The Writer Who Loved You

I was a sentence in your life while you could have filled a full book in mine.

Jillian Spiridon


Photo by Annie Spratt on Unsplash

Summer doesn’t mean a thing without you.

Or that’s how I felt, anyway, after those weeks in July when I fell in love with you.

You were the one who inspired the words to rise up out of my throat, and I had no choice but to let the flow turn to paper, screen, whatever medium I had for it.

You told me I had a future with the words I wrote, and I believed you. You were the magic ingredient to make me start to believe a little in myself. You never asked for anything in return — no matter the whims and the ways of my overly active brain.

I gifted you with stories, thinking the way to your heart would mean ink-and-paper promises. You accepted them, praised them, and even let a little of them inside your world. I was glad to have the reader, yet I never asked you what the stories really meant to you. Maybe I was afraid to hear the answer.

But then, as these things happen, we drifted apart. It no longer felt like a dance to send you story after story. Your silence grew, and the space between us widened till it felt like we were in different worlds entirely.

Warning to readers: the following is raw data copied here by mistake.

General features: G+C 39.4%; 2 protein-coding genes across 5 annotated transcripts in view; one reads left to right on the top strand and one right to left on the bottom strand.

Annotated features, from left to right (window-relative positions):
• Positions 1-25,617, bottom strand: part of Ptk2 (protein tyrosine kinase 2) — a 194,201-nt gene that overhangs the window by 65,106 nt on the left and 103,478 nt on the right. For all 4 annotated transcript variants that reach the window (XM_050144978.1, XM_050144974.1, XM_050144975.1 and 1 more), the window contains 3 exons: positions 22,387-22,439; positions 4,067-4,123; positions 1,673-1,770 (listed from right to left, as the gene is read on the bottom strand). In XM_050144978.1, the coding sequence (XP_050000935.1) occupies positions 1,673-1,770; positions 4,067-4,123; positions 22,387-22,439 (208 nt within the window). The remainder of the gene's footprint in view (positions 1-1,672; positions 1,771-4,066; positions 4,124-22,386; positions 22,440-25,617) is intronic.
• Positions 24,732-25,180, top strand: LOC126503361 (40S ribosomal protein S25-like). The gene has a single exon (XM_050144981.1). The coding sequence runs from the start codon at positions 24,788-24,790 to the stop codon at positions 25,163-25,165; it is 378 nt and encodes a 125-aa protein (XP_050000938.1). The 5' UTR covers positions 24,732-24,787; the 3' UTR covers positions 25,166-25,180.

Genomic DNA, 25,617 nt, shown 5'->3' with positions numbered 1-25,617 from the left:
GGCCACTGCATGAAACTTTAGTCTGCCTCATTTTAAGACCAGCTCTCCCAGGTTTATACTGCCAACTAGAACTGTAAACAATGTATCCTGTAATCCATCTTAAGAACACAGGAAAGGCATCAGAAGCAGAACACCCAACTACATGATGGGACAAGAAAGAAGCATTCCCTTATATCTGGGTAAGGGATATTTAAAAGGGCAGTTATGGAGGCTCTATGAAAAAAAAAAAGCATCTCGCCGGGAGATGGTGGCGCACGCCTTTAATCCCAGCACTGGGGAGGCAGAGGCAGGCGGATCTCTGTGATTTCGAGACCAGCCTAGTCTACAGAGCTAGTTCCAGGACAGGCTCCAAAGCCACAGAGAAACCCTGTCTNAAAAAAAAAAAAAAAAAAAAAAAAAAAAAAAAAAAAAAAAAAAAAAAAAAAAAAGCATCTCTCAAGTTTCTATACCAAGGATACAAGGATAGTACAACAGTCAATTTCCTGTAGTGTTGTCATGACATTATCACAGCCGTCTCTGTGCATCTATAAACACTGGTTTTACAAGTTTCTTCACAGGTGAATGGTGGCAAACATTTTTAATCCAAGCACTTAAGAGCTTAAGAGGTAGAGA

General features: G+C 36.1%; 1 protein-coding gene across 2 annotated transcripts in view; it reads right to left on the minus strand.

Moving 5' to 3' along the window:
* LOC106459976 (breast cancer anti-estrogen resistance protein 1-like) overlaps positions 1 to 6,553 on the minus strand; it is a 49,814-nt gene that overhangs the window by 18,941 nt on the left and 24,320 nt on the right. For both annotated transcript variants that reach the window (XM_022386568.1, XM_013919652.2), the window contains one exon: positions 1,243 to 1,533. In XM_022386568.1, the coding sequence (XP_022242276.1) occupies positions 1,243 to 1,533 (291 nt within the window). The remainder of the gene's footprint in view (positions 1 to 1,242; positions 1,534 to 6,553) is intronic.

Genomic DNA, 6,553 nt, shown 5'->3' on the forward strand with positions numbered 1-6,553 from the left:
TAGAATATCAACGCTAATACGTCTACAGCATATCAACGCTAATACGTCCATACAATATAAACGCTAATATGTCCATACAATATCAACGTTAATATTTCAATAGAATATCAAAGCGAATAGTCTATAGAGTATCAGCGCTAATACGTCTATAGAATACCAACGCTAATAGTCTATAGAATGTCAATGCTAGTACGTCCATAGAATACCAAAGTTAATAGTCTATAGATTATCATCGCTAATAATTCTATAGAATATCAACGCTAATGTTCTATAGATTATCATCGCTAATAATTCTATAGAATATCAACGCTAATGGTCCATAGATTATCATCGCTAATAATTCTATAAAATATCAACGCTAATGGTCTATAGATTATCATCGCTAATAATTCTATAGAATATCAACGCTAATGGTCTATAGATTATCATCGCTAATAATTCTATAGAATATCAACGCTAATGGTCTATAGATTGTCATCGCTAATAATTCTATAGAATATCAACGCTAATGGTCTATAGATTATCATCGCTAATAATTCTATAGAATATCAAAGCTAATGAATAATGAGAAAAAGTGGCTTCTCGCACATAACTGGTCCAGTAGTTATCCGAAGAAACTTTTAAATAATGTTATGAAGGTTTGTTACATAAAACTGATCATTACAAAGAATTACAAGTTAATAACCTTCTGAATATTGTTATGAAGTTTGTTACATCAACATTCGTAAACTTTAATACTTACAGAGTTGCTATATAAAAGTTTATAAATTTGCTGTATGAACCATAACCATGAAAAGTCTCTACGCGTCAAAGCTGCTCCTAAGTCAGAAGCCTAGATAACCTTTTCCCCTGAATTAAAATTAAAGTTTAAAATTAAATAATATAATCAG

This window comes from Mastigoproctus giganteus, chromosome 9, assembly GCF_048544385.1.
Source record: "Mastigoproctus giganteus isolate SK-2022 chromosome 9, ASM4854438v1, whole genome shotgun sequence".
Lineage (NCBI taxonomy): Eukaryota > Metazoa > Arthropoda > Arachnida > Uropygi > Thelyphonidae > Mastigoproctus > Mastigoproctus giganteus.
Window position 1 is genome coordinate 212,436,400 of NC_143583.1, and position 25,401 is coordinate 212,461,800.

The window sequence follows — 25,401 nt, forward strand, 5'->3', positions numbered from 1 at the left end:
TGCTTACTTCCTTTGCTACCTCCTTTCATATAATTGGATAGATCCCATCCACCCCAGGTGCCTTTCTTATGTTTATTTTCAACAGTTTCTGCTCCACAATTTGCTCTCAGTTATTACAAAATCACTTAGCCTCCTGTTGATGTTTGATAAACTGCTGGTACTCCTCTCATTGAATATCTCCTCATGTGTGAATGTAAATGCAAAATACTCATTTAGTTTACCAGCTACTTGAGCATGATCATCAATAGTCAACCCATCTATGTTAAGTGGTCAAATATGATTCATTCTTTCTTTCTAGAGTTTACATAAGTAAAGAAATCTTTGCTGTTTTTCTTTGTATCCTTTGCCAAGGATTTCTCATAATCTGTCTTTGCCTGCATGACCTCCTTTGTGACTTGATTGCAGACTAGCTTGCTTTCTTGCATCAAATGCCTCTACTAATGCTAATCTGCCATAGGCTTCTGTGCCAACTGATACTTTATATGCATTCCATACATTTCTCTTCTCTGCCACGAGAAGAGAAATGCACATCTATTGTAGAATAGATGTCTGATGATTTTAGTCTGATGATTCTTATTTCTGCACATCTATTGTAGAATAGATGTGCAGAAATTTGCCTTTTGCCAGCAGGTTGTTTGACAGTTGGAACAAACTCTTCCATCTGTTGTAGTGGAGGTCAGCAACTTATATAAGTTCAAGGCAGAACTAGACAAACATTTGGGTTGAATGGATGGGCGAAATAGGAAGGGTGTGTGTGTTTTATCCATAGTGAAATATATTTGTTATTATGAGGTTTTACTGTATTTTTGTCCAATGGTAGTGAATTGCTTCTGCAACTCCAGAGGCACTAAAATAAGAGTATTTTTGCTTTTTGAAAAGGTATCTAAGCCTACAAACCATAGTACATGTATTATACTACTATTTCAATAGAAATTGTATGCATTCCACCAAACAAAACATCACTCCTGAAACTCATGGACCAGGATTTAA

Later, I’d ask you to read a story for me again. Maybe it was a test. Maybe it was just my mad grasp of trying to recapture a flame before it went back out, embers dying in the rain.

You came back to me with ho-hum words. “It was just a short story,” you said, giving the equivalent of shrugging your shoulders. I wilted a little inside. With just one phrase of your own, you had made it clear you no longer thought my words were magic.

I buried the words, the stories, and wondered just what the hell I’d been doing.

You don’t know how hard I cried to realize I had lost the tenuous connection with you. If I couldn’t woo you with a small tale, what hope did I have to grasp your heart once more? The words had been what had joined us in the first place, and I didn’t know where we would end up without them.

But I hadn’t taken into account how you’d changed. You were no longer the carefree spirit, at ease with the world, that I had known years past. Something had…